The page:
Blood From Stones Cast Doubt on Importance of Megafauna For Paleoindians

Ancient stone tools sometimes still have traces of the blood of the animals they were used to kill or butcher preserved on their edges. And scientists are getting better at recovering those traces and identifying the species of the animals. This is especially important in regions where animal bones don’t preserve well and where blood residue and use-wear studies may provide the only clues to ancient diets.

The latest issue of Legacy, a publication of the University of South Carolina’s Institute of Archaeology and Anthropology, includes a preview of the results of this kind of research on Paleoindian tools from the central Savannah River area of Georgia and South Carolina.

So far, the research team has identified bison blood on several fluted points, including both Clovis and Redstone types of point. The bison in question could be the extant Bison bison or an extinct form known as Bison antiquus.

The authors refer to previous work that “found bison residue and residues for numerous extant animals on Clovis points but no evidence of other extinct fauna,” which suggests that “large megafauna were regionally extinct by the time of Clovis, were hunted infrequently, or that our sample size was just too small” to get a representative sample of Paleoindian prey species.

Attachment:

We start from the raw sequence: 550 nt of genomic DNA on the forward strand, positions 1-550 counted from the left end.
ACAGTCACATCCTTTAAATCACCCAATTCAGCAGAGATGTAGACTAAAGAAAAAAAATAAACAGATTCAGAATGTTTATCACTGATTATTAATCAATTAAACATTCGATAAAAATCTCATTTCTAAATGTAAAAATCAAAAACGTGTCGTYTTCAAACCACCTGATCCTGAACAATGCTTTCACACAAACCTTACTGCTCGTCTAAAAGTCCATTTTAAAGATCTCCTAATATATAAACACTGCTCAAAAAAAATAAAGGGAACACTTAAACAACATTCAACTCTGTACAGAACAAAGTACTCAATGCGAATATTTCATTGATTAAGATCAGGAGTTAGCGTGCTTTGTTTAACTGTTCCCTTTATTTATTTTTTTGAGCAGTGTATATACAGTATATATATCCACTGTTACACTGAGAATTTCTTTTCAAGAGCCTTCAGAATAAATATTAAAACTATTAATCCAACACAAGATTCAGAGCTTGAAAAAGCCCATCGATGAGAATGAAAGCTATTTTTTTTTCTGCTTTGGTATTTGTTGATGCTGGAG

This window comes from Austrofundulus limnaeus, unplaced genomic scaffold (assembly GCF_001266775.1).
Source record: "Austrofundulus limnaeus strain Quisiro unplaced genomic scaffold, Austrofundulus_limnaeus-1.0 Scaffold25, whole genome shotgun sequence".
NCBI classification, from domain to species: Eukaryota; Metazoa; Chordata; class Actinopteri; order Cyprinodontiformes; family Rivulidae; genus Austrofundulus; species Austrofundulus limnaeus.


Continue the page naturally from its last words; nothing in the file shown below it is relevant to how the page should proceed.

If additional testing of more artifacts confirms what they’ve found so far, the research team suggests that we may need “a fundamental shift in our thinking about early Paleoamerican hunting strategies.”

I think that fundamental shift is already underway.

Previous studies of blood residues on Paleoindian fluted points from Ohio show the same pattern now turning up in South Carolina and Georgia. Clovis points from the Nobles Pond site in Stark County were used to kill or butcher bison, caribou (or deer), and rabbits, but not apparently mastodons or mammoths.

University of Michigan archaeologist John Speth and his students also question the dietary importance of big-game hunting for Paleoindians. In an article on the Big-Game Hunting Conundrum I wrote for the Mammoth Trumpet I summarized why Speth thinks just about everything we think we know about Paleoindians might be wrong.

The Paleoindian period has a special fascination because of its extreme antiquity. But because of that antiquity it has been difficult to get a clear picture of the ways of life of these Ice Age peoples. New technologies, such as blood residue analysis, are adding details, but clearly we still have a lot to learn.


Posted February 13, 2015
Topics: Archaeology

Subscribe to Our Blogs